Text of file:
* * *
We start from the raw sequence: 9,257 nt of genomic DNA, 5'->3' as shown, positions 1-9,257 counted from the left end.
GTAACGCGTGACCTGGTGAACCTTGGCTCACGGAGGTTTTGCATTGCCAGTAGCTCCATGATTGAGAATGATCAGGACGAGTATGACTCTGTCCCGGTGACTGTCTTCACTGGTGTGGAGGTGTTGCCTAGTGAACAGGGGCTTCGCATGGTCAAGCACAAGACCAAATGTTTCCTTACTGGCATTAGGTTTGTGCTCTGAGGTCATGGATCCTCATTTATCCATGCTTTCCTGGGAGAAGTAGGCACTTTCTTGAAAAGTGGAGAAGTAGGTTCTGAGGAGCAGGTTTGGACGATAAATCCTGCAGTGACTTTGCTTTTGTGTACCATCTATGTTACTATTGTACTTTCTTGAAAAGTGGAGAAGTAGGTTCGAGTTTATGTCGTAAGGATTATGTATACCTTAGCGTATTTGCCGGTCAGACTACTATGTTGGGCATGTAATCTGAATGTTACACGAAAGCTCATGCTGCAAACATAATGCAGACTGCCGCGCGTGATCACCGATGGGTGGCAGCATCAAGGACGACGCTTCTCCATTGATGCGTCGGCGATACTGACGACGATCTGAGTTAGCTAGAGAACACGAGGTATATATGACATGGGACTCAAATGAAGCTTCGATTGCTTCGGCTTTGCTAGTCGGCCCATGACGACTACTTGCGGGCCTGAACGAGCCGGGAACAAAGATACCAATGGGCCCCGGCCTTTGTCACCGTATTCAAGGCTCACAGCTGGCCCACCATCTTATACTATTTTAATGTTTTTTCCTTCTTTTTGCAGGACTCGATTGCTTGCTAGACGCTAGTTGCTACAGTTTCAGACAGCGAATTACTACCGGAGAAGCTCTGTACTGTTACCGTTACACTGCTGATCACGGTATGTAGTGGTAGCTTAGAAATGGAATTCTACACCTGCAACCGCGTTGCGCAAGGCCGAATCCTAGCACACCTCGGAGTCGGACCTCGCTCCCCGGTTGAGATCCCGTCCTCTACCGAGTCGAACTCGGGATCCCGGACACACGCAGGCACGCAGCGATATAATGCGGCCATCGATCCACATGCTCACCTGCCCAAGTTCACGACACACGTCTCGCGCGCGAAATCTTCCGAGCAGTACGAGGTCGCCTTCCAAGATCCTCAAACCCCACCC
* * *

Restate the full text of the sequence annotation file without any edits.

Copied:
We start from the raw sequence: 9,257 nt of genomic DNA, 5'->3' as shown, positions 1-9,257 counted from the left end.
GTAACGCGTGACCTGGTGAACCTTGGCTCACGGAGGTTTTGCATTGCCAGTAGCTCCATGATTGAGAATGATCAGGACGAGTATGACTCTGTCCCGGTGACTGTCTTCACTGGTGTGGAGGTGTTGCCTAGTGAACAGGGGCTTCGCATGGTCAAGCACAAGACCAAATGTTTCCTTACTGGCATTAGGTTTGTGCTCTGAGGTCATGGATCCTCATTTATCCATGCTTTCCTGGGAGAAGTAGGCACTTTCTTGAAAAGTGGAGAAGTAGGTTCTGAGGAGCAGGTTTGGACGATAAATCCTGCAGTGACTTTGCTTTTGTGTACCATCTATGTTACTATTGTACTTTCTTGAAAAGTGGAGAAGTAGGTTCGAGTTTATGTCGTAAGGATTATGTATACCTTAGCGTATTTGCCGGTCAGACTACTATGTTGGGCATGTAATCTGAATGTTACACGAAAGCTCATGCTGCAAACATAATGCAGACTGCCGCGCGTGATCACCGATGGGTGGCAGCATCAAGGACGACGCTTCTCCATTGATGCGTCGGCGATACTGACGACGATCTGAGTTAGCTAGAGAACACGAGGTATATATGACATGGGACTCAAATGAAGCTTCGATTGCTTCGGCTTTGCTAGTCGGCCCATGACGACTACTTGCGGGCCTGAACGAGCCGGGAACAAAGATACCAATGGGCCCCGGCCTTTGTCACCGTATTCAAGGCTCACAGCTGGCCCACCATCTTATACTATTTTAATGTTTTTTCCTTCTTTTTGCAGGACTCGATTGCTTGCTAGACGCTAGTTGCTACAGTTTCAGACAGCGAATTACTACCGGAGAAGCTCTGTACTGTTACCGTTACACTGCTGATCACGGTATGTAGTGGTAGCTTAGAAATGGAATTCTACACCTGCAACCGCGTTGCGCAAGGCCGAATCCTAGCACACCTCGGAGTCGGACCTCGCTCCCCGGTTGAGATCCCGTCCTCTACCGAGTCGAACTCGGGATCCCGGACACACGCAGGCACGCAGCGATATAATGCGGCCATCGATCCACATGCTCACCTGCCCAAGTTCACGACACACGTCTCGCGCGCGAAATCTTCCGAGCAGTACGAGGTCGCCTTCCAAGATCCTCAAACCCCACCC